Why I Regret Buying My Nintendo Wii U

Originally published on Trevor Trove on May 1, 2016

In July of last year, I was riding high on life. I had just moved in to a nice three-bedroom house with my girlfriend. I had passed my one-year anniversary at work and received a bit of a raise and bonus. And I was making a ton of friends in the Kinda Funny community.

Before the idea of Co-op with Catherine was a thing, I was definitely interested in trying to play video games with her. Once of the first things we connected on was Super Mario World so deep down, there was a dormant gamer within her that had mostly fallen by the wayside. (She did have a lot of Singstar games on her Xbox 360 though…) Anyway, while we eventually went the route of playing the LEGO games, in July I used part of my raise and bonus to purchase a Wii U for Cat and I to play with and entertain with.

Looking through my Best Buy order from that day, I spent about $600 on the console, a Best Buy Gamers Club Unlocked card (which paid for itself in this one transactions), and a handful of games.

A few days later, my Splatoon bundle and a handful of games from the back catalog started showing up and we booted up some Mario Kart 8. I tried to go easy on her but Catherine wasn’t particularly good. No problem though. We were still having fun and unlocking different carts and racers and such.

Eventually, she would switch to playing Captain Toad Treasure Tracker, which as a single-player puzzle game was much more in her comfort zone. And we also jumped in for a little bit of Super Mario 3D World.

But that was about it. We never wound up inviting her friends over to play Smash, or Mario Party, or anything. And once we dove into games like LEGO Jurassic World and LEGO Dimensions, the Wii U mostly became nothing more than a shelf-piece. Fast forward to January, when we split up and my rationale for having the system effectively walked out the door.

Looking at my collection: Mario Party 10NES Remix PackBayonetta 2, and eventually releases Super Mario Maker and Yoshi’s Wooly World remain unopened. All told, I probably didn’t even play the system more than a week, focusing on PlayStation 4, Xbox One, and my handhelds.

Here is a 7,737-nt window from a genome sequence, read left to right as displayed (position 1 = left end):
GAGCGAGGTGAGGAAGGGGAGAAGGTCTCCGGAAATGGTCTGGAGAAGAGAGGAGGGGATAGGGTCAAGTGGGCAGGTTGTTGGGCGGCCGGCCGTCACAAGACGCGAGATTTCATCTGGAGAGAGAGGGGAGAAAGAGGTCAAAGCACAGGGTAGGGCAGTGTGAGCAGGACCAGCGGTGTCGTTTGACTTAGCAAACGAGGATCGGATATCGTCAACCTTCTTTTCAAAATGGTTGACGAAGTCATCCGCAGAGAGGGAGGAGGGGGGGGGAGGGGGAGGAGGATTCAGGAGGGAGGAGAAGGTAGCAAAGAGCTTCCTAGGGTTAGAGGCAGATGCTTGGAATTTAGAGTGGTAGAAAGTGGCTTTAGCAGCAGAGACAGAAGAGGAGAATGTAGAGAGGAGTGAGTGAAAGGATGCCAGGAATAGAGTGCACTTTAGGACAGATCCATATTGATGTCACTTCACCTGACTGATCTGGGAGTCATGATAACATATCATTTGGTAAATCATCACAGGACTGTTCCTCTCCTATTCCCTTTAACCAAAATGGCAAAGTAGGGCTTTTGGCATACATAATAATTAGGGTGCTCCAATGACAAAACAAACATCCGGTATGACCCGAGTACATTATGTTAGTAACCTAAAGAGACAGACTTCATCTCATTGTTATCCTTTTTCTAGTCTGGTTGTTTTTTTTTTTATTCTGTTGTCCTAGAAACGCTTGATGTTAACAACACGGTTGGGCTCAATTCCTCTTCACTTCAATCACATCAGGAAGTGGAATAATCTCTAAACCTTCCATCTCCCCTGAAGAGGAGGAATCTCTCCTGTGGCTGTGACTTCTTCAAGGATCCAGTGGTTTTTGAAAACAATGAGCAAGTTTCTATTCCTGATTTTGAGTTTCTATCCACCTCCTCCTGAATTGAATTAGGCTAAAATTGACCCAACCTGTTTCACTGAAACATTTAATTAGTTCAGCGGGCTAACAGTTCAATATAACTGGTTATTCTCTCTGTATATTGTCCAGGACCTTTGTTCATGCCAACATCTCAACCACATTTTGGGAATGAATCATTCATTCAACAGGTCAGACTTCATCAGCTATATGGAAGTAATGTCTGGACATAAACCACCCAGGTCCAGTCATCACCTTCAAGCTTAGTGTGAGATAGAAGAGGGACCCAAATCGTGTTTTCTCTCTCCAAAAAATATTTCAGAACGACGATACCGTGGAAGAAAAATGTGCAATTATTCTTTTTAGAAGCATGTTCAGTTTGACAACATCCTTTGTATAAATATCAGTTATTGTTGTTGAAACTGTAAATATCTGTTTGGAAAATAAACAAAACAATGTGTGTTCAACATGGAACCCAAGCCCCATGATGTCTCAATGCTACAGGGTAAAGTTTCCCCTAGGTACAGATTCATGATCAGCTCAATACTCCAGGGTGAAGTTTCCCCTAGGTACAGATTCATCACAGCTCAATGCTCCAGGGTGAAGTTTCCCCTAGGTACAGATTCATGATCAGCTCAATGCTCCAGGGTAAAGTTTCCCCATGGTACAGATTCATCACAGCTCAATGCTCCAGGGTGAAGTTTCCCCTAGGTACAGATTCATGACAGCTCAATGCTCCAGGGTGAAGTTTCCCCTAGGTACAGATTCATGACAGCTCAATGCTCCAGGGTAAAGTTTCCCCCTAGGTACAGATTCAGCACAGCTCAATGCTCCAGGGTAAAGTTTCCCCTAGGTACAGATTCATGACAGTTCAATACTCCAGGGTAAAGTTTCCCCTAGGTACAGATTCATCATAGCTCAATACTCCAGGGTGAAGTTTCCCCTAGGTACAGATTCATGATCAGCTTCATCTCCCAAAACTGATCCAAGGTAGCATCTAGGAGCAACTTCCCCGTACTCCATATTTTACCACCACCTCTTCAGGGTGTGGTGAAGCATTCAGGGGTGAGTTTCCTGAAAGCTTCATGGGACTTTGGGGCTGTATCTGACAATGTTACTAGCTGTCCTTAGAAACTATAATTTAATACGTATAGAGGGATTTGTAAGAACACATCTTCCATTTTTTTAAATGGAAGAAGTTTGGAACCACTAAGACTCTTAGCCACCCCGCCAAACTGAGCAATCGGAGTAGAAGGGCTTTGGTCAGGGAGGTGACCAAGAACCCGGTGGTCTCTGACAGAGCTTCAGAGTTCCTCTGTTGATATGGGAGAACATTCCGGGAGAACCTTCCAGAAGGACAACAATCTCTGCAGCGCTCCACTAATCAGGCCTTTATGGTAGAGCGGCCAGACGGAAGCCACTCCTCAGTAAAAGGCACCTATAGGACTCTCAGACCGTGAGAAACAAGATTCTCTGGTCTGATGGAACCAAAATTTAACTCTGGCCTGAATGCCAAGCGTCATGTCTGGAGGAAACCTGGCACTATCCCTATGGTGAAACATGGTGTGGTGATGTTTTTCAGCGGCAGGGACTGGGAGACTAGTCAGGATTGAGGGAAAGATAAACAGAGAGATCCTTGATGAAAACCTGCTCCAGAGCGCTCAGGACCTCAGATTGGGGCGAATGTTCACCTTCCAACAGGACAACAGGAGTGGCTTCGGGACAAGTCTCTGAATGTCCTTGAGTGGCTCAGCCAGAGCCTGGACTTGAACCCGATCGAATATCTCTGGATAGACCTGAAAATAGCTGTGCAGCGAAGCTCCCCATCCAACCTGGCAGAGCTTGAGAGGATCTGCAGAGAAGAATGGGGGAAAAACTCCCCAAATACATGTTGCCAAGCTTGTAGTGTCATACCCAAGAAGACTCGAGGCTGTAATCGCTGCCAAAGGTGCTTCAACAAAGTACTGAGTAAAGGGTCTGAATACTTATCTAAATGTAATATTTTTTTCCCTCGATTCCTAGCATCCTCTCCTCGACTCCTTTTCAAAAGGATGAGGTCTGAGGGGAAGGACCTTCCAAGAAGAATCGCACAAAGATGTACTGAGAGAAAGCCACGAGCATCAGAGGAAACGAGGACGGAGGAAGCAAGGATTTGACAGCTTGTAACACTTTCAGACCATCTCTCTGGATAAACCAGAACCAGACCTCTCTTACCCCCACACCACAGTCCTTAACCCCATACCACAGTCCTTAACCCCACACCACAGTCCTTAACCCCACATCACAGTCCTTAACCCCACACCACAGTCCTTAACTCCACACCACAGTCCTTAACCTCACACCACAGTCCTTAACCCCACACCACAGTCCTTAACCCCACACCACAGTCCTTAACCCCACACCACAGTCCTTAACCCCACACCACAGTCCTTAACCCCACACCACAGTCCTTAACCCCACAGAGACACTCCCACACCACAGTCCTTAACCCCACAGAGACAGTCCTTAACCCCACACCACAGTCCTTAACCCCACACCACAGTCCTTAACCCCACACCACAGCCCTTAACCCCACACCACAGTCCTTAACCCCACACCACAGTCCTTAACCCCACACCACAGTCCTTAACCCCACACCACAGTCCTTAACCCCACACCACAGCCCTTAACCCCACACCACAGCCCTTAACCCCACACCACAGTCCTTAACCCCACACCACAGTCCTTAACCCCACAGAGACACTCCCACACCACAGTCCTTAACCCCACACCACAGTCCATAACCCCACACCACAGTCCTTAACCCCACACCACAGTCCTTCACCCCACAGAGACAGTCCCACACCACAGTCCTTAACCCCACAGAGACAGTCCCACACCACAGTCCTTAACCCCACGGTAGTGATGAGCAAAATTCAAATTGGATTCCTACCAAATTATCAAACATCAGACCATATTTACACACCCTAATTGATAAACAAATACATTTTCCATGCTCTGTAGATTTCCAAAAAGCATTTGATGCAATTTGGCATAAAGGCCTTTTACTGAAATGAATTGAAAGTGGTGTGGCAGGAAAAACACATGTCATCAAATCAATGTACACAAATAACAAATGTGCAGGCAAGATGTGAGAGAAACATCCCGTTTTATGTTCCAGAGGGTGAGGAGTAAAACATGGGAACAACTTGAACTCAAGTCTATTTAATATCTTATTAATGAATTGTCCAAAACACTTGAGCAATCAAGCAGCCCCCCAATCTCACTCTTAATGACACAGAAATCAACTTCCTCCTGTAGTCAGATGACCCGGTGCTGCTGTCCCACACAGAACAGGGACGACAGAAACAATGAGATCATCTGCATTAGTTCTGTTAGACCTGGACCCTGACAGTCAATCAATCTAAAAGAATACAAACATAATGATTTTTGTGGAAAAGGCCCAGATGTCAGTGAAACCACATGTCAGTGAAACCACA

I just don’t have a desire to play these games. There’s absolutely something to be said about playing games that other people played or are playing in order to be a part of the conversation. And for the most part, the Wii U’s disappointing sales meant that there just weren’t a lot of people in the conversation.

While I have no doubt the quality of most of these games had Nintendo’s trademark charm, I have grown up as a gamer and I’m simply not looking for a lot of the same experiences I had when I was a child.

And with the recent news that Nintendo has mostly given up on the Wii U for the remainder of it’s life cycle (the NX launching in March with the next Zelda game launching on Wii U and the NX a la Twilight Princess), it’s apparent that they really aren’t going to release anything for me. Star Fox Zero might have scratched the last bit of a nostalgic itch, but I have “zero” interest in fighting the Wii U gamepads gyroscopic controls. That’s why I never got into Splatoon.

It’s entirely possible I will never boot up my Wii U again and that’s disappointing. There’s just nothing there pulling me in to the ecosystem. And at this point, it’s laughable that they’re still charging $300 for the console. shouldn’t have paid that much for it in July, let alone now when they’ve effectively written it off their books.

I’m sure when I eventually have kids, I’ll probably return to the Nintendo ecosystem for their family-friendly entertainment. But right now, they’ve lost me as a gamer and the NX has the near impossible task of trying to win me back.

Best wishes Nintendo, but I can’t live on nostalgia and your increasingly unappealing gimmicks anymore.

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